A History of the Moot
The Moot was a private discussion group with a membership of Christian laymen, clergy and intellectuals. Its influence was reliant upon the membership it attracted. The Origins of the Moot lay in the1937 Oxford International Conference on 'Church, Community and State' and the Council of the Christian Faith and Common Life.
The members met for residential weekend discussions from 1938-1947. They met for a total of twenty-four times during this period. The Moot had its most active period from 1938-1944. During these years it was usual for the Moot to meet between two and four times each year.
The Moot was convened by J.H. Oldham (1874-1969) in order to consider post war social reconstruction within a Christian framework. It was composed of eminent philosophers and intellectuals such as T.S. Eliot, Karl Mannheim, R.H. Tawney and Sir Fred Clarke. Membership overlapped with the Council of the Churches on the Christian Faith and the Common Life. Individual members circulated papers for comment by correspondence and for discussion in meetings held three or four times a year. A large proportion of the papers circulated were later published in supplements of the Christian Newsletter. This ecumenical publication was produced under the auspices of the Council of the Churches on the Christian Faith and the Common Life, from October 1939. It was edited by J H Oldham, and subsequently by Dr Kathleen Bliss, with the purpose of bridging the gap between organised religion and the general life of the community.
Education had and important place in the Moot's deliberations with the subject appearing in almost every Moot discussion. It was not however the principal focus of its concerns. It only featured occasionally as the central theme of a meeting. It was the civilising tasks which schools and other social institutions should perform, rather than structural and organisational issues, which featured most frequently in the Moot's discussions of education.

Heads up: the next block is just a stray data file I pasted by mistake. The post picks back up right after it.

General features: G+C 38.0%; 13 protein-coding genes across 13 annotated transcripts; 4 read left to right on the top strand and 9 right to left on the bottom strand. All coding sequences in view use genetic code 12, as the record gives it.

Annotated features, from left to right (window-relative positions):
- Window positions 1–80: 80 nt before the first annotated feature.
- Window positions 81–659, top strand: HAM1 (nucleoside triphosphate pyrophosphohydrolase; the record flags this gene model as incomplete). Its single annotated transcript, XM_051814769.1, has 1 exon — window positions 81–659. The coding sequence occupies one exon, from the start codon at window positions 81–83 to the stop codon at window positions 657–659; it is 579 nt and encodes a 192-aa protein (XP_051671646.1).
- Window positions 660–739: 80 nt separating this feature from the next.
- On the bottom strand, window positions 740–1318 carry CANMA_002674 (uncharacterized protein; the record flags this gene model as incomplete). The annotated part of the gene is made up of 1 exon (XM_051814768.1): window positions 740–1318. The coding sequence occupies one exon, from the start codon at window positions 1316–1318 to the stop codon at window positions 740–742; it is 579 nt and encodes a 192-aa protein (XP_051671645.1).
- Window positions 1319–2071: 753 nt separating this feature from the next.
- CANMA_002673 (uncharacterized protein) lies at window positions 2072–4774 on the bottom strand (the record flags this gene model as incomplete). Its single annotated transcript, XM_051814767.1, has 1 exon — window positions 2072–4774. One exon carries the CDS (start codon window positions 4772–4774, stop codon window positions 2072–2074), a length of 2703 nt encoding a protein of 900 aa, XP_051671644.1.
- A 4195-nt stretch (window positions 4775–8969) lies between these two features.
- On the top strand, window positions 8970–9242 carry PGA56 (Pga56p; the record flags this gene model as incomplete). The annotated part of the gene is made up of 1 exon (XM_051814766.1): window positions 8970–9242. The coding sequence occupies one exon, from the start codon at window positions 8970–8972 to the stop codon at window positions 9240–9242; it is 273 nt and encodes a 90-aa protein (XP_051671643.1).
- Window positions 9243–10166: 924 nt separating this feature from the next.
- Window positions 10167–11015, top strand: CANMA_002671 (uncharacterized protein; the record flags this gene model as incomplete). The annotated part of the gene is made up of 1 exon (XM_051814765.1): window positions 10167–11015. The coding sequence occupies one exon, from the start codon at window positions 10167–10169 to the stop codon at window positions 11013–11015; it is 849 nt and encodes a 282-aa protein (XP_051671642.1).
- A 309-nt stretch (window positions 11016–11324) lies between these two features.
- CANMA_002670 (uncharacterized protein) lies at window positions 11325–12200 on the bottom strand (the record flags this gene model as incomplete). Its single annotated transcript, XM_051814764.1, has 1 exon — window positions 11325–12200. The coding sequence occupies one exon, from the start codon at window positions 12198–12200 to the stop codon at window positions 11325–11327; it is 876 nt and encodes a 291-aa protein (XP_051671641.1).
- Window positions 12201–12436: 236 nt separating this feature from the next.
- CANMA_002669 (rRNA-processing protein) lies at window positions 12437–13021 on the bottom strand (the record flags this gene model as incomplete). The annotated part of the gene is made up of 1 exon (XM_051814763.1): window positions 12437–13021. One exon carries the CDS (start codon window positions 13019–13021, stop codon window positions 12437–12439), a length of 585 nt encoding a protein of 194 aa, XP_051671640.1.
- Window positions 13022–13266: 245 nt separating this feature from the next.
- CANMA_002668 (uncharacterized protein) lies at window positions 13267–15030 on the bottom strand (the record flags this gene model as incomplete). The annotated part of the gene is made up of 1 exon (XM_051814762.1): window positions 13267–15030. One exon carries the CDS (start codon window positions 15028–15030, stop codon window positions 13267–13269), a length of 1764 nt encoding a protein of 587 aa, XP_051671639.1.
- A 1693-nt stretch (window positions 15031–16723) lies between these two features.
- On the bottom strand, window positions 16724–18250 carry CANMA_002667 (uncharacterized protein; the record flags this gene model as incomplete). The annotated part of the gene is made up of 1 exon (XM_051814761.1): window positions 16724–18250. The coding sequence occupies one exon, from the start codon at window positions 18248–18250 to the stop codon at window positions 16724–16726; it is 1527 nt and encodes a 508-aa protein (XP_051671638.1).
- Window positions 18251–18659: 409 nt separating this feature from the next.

Throughout it existence members discussed the proposal to form "The Order". Had such proposals been successful “The Order” would have taken the form of an organisation, outside the Church, whose purpose it would be to stimulate the creation of a "new Christendom". Whether this organisation was to replace the Moot or to compliment it is unclear.
A minority of members saw the Moot becoming a political organisation, perhaps even the basis of a new political party. This was unpopular with the majority who wanted a membership which could include people from the political left and right. This feeling certainly complies with Oldham’s original wish to stimulate discussion by having members with different opinions. From the outset members found it hard to agree on very much beyond the importance of the issues under discussion. This lack of agreement has been identified as a testimony to the width of opinion among the members and the freedom with which their views were expressed.
Moot ended in 1947. The decision had been encouraged by Oldham himself. He disliked the way many institutions were unwilling to conform to the universal principal of death and rebirth. He saw this as a major handicap in the building of a “New Christendom”. It is doubtless that the decisive factor, in discontinuing the Moot, was the death of Karl Manheim. Manheim had been a central figure in The Moot attending (along with Oldham) every meeting between September 1938 and December 1944.
Find out more about the Moot Papers